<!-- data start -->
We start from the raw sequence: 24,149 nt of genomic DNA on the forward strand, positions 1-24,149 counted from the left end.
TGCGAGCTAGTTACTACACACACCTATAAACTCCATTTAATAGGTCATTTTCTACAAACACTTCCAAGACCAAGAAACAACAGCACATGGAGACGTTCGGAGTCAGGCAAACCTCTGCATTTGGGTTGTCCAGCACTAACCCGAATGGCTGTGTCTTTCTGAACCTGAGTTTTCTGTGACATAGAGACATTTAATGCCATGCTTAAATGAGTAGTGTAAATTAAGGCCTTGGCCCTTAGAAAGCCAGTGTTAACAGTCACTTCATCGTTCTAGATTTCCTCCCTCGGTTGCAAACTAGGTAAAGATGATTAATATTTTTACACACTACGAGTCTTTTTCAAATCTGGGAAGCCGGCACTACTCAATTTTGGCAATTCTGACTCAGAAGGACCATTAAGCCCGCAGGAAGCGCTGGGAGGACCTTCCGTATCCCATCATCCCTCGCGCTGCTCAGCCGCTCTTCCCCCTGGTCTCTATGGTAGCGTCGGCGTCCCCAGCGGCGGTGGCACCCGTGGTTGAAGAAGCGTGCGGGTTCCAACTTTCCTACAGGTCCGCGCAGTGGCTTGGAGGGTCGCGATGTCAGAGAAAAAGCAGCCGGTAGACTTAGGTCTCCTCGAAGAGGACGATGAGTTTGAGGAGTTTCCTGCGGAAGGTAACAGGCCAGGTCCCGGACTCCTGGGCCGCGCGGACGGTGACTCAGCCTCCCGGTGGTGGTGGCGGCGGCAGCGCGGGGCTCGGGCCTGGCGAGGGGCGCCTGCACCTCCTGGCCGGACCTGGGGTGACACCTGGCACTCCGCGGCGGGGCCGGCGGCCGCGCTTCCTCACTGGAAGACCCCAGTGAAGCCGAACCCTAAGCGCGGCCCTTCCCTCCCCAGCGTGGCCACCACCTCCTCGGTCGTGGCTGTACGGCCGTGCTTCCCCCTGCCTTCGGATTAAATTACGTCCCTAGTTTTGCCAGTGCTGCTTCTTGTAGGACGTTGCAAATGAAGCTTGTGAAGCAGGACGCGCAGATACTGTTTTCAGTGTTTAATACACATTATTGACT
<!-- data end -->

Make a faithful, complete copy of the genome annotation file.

We start from the raw sequence: 24,149 nt of genomic DNA on the forward strand, positions 1-24,149 counted from the left end.
TGCGAGCTAGTTACTACACACACCTATAAACTCCATTTAATAGGTCATTTTCTACAAACACTTCCAAGACCAAGAAACAACAGCACATGGAGACGTTCGGAGTCAGGCAAACCTCTGCATTTGGGTTGTCCAGCACTAACCCGAATGGCTGTGTCTTTCTGAACCTGAGTTTTCTGTGACATAGAGACATTTAATGCCATGCTTAAATGAGTAGTGTAAATTAAGGCCTTGGCCCTTAGAAAGCCAGTGTTAACAGTCACTTCATCGTTCTAGATTTCCTCCCTCGGTTGCAAACTAGGTAAAGATGATTAATATTTTTACACACTACGAGTCTTTTTCAAATCTGGGAAGCCGGCACTACTCAATTTTGGCAATTCTGACTCAGAAGGACCATTAAGCCCGCAGGAAGCGCTGGGAGGACCTTCCGTATCCCATCATCCCTCGCGCTGCTCAGCCGCTCTTCCCCCTGGTCTCTATGGTAGCGTCGGCGTCCCCAGCGGCGGTGGCACCCGTGGTTGAAGAAGCGTGCGGGTTCCAACTTTCCTACAGGTCCGCGCAGTGGCTTGGAGGGTCGCGATGTCAGAGAAAAAGCAGCCGGTAGACTTAGGTCTCCTCGAAGAGGACGATGAGTTTGAGGAGTTTCCTGCGGAAGGTAACAGGCCAGGTCCCGGACTCCTGGGCCGCGCGGACGGTGACTCAGCCTCCCGGTGGTGGTGGCGGCGGCAGCGCGGGGCTCGGGCCTGGCGAGGGGCGCCTGCACCTCCTGGCCGGACCTGGGGTGACACCTGGCACTCCGCGGCGGGGCCGGCGGCCGCGCTTCCTCACTGGAAGACCCCAGTGAAGCCGAACCCTAAGCGCGGCCCTTCCCTCCCCAGCGTGGCCACCACCTCCTCGGTCGTGGCTGTACGGCCGTGCTTCCCCCTGCCTTCGGATTAAATTACGTCCCTAGTTTTGCCAGTGCTGCTTCTTGTAGGACGTTGCAAATGAAGCTTGTGAAGCAGGACGCGCAGATACTGTTTTCAGTGTTTAATACACATTATTGACT